“To Drone or Not to Drone,” by F. G. Hoffman, The Journal of Military History, 81:2 (April 2017): 535-38

Reviews:
Waging War: Conflict, Culture, and Innovation in World History, by Wayne E. Lee, reviewed by Matthew Oyos, 539-40

Strategy: Context and Adaptation from Archidamus to Airpower, edited by Richard J. Bailey, Jr., James W. Forsyth, Jr., and Mark O. Yeisley, reviewed by Gary C. Cheek, Jr., 540-42

The Eurasian Way of War: Military Practice in Seventh-century China and Byzantium, by David A. Graff, reviewed by Gwyn Davies, 542-44

The Reunification of China: Peace through War under the Song Dynasty, by Peter Lorge, reviewed by Yongguang Hu, 545-46

The Prehistory of the Crusades: Missionary War and the Baltic Crusades, by Burnam W. Reynolds, reviewed by William Urban, 546-48

Hattin, by John France, reviewed by Corliss Slack, 548-49

Distributing Status: The Evolution of State Honours in Western Europe, by Samuel Clark, reviewed by Tobias Harper, 549-51

Front Lines: Soldiers’ Writing in the Early Modern Hispanic World, by Miguel Martínez, reviewed by Iana Konstantinova, 551-52

The Culture of the Seven Years’ War: Empire, Identity, and the Arts in the Eighteenth-Century Atlantic World, edited by Frans de Bruyn and Shaun Regan, reviewed by Mark H. Danley, 553-54

The Russo-Turkish War, 1768–1774: Catherine II and the Ottoman Empire, by Brian L. Davies, reviewed by Lucien J. Frary, 554-56

Fatal Sunday: George Washington, the Monmouth Campaign, and the Politics of Battle, by Mark Edward Lender and Garry Wheeler Stone, reviewed by Steven E. Siry, 556-58

Grand Forage 1778: The Battleground around New York City, by Todd W. Braisted, reviewed by James K. Perrin, Jr., 558-59

Napoleon: Soldier of Destiny, by Michael Broers, reviewed by Thomas Dodman, 560-61

Napoleon 1813: Decision at Bautzen, by James R. Arnold, reviewed by Gregory Vitarbo, 561-63

A Bungled Affair: Britain’s War on the United States, the Final Years 1814–1815, by Geoffrey M. Footner, reviewed by Wade G. Dudley, 563-64

Riding for the Lone Star: Frontier Cavalry and the Texas Way of War, 1822–1865, by Nathan A. Jennings, reviewed by Gerald D. Saxon, 564-66

Last Outpost on the Zulu Frontiers: Fort Napier and the British Imperial Garrison, by Graham Dominy, reviewed by Blake Duffield, 566-67

A Short History of U.S. Interventions in Latin America and the Caribbean, by Alan McPherson, reviewed by Ellen D. Tillman, 568-69

“Hang Them All”: George Wright and the Plateau Indian War, by Donald L. Cutler, reviewed by John P. Bowes, 569-71

Powder River: Disastrous Opening of the Great Sioux War, by Paul L. Hedren, reviewed by Paul Beck, 571-72

Militarizing the Border: When Mexicans Became the Enemy, by Miguel Antonio Levario, reviewed by Benny Andres, 572-74

Australian Soldiers in South Africa and Vietnam: Words from the Battlefield, by Effie Karageorgos, reviewed by Joshua Shiver, 574-75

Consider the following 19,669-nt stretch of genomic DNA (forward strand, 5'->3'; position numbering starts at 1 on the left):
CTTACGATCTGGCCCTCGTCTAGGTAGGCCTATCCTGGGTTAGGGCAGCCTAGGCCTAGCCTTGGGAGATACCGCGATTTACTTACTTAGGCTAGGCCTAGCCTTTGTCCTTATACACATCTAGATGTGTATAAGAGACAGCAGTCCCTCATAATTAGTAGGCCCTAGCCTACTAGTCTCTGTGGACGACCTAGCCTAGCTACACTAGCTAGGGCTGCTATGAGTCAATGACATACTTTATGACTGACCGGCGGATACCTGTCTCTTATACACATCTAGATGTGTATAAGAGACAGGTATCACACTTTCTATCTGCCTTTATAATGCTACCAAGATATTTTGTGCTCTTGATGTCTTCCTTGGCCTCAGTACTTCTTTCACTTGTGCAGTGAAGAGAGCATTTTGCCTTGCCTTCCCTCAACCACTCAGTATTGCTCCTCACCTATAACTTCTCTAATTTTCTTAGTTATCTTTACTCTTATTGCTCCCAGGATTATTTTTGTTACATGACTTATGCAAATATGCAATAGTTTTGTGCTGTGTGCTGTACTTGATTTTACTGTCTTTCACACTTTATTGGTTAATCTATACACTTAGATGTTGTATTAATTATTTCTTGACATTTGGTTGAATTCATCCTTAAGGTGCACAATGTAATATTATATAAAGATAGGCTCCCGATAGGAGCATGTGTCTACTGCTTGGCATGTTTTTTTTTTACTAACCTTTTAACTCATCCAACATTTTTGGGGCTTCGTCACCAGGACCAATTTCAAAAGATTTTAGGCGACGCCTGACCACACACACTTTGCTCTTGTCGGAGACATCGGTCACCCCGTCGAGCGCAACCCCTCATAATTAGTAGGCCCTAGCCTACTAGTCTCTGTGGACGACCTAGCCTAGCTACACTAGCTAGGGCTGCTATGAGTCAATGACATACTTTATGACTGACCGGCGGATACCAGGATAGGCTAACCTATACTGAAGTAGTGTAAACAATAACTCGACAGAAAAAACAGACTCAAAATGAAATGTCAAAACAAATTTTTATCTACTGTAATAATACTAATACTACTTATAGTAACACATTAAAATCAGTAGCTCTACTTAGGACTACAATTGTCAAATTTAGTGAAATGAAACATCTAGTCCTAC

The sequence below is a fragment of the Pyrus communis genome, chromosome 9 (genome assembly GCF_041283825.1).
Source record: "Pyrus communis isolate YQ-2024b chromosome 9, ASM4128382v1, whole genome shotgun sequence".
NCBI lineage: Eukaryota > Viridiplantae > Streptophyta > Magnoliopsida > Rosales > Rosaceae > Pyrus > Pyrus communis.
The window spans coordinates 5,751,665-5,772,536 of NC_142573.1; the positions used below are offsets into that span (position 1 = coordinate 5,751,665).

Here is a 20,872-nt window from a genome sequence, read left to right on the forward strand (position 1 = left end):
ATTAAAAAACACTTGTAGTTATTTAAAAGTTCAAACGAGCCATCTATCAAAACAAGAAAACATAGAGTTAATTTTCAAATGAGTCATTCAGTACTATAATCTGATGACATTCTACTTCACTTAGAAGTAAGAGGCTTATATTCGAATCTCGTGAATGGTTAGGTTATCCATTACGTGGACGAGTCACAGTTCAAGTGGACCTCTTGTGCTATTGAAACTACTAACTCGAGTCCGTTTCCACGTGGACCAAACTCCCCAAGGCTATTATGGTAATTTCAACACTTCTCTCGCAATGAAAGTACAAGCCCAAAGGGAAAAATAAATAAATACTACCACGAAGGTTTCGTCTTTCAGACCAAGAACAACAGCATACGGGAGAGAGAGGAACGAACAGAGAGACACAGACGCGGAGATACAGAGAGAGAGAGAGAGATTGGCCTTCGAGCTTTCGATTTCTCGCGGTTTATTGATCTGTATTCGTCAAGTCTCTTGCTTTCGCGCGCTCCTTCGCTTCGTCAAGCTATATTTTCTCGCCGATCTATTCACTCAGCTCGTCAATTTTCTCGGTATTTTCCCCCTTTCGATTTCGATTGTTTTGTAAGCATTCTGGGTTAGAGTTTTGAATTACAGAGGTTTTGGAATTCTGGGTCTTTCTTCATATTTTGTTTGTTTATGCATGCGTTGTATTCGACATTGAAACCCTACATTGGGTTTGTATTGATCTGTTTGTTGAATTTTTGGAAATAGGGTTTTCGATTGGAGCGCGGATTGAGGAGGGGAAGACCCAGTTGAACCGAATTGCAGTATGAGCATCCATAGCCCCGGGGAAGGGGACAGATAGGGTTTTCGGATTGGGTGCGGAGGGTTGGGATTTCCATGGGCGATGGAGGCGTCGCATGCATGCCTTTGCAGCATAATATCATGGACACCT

Admiral Bill Halsey: A Naval Life, by Thomas Alexander Hughes, reviewed by John C. Hanley, 575-77

Air Power: A Global History, by Jeremy Black, reviewed by Sebastian H. Lukasik, 577-79

The Bridge to Airpower: Logistics Support for the Royal Flying Corps Operations on the Western Front, 1914–1918, by Peter Dye, reviewed by Michael Molkentin, 579-80

Invasion: The Conquest of Serbia, 1915, by Richard L. DiNardo; and Serbia and the Balkan Front, 1914: The Outbreak of the Great War, by James Lyon, reviewed by Paul Miller, 581-83

“Allies are a Tiresome Lot”: The British Army in Italy in the First World War, by John Dillon, reviewed by George H. Cassar, 584-85

The Australian Imperial Force, by Jean Bou and Peter Dennis, reviewed by Edward C. Woodfin, 586-87

Nurse Writers of the Great War, by Christine E. Hallett, reviewed by Aeleah Soine, 587-89

1916: A Global History, by Keith Jeffery, reviewed by Jesse Kauffman, 589-91

An American on the Western Front: The First World War Letters of Arthur Clifford Kimber, 1917–18, by Patrick Gregory and Elizabeth Nurser, reviewed by Steven Trout, 591-92

Wolfhounds and Polar Bears: The American Expeditionary Force in Siberia, 1918–1920, by John M. House, reviewed by Anatol Shmelev, 592-94

Margin of Victory: Five Battles that Changed the Face of Modern War, by Douglas Macgregor, reviewed by David Gray, 594-95

General He Yingqin: The Rise and Fall of Nationalist China, by Peter Worthing, reviewed by Thomas McGrath, 596-97

Kleinkrieg: The German Experience with Guerrilla Warfare from Clausewitz to Hitler, by Charles D. Melson, reviewed by David Yelton, 597-99

Ravensbrück: Life and Death in Hitler’s Concentration Camp for Women, by Sarah Helm, reviewed by Rita Kramer, 599-601

Destructive Creation: American Business and the Winning of World War II, by Mark R. Wilson, reviewed by Jonathan Bean, 601-2

American Airpower Strategy in World War II: Bombs, Cities, Civilians, and Oil, by Conrad C. Crane, reviewed by Stephen L. McFarland, 603-4

Torch: North Africa and the Allied Path to Victory, by Vincent P. O’Hara, reviewed by John Miglietta, 604-5

Storm over Leyte: The Philippine Invasion and the Destruction of the Japanese Navy, by John Prados, reviewed by David L. Snead, 606-7

The D-Day Landing on Gold Beach, by Andrew Holborn, reviewed by Adrian R. Lewis, 607-9

The British Way of War in Northwest Europe, 1944–5: A Study of Two Infantry Divisions, by L. P. Devine, reviewed by Alan Allport, 609-11

Rebuilding War-Torn States: The Challenges of Post-Conflict Economic Reconstruction, by Graciana del Castillo, reviewed by Rachelle Walker, 611-13

The American Bomb in Britain: US Air Forces’ Strategic Presence, 1946–64, by Ken Young, reviewed by Ralph Hitchens, 613-14

Forging the Sword: Doctrinal Change in the U.S. Army, by Benjamin M. Jensen, reviewed by David Bath, 614-15

67 Shots: Kent State and the End of American Innocence, by Howard Means, reviewed by Gregory Wilson, 616-17

Veteran Narratives and the Collective Memory of the Vietnam War, by John A. Wood, reviewed by James R. Smither, 617-19

Pakistan’s Inter-Services Intelligence Directorate: Covert Action and Internal Operations, by Owen L. Sirrs; and Faith, Unity, Discipline: The Inter-Services-Intelligence (ISI) of Pakistan, by Hein G. Kiessling, reviewed by John H. Gill, 619-22

Understanding the U.S. Wars in Iraq and Afghanistan, edited by Beth Bailey and Richard H. Immerman, reviewed by Donald P. Wright, 623-24

What Went Wrong in Afghanistan? Understanding Counter-insurgency Efforts in Tribalized Rural and Muslim Environments, by Metin Gurcan, reviewed by Lisa M. Mundey, 625-26

Hopeless but Optimistic: Journeying through America’s Endless War in Afghanistan, by Douglas A. Wissing, reviewed by Brian North, 626-28

BOOKS RECEIVED: 629-32
RECENT JOURNAL ARTICLES: 633-44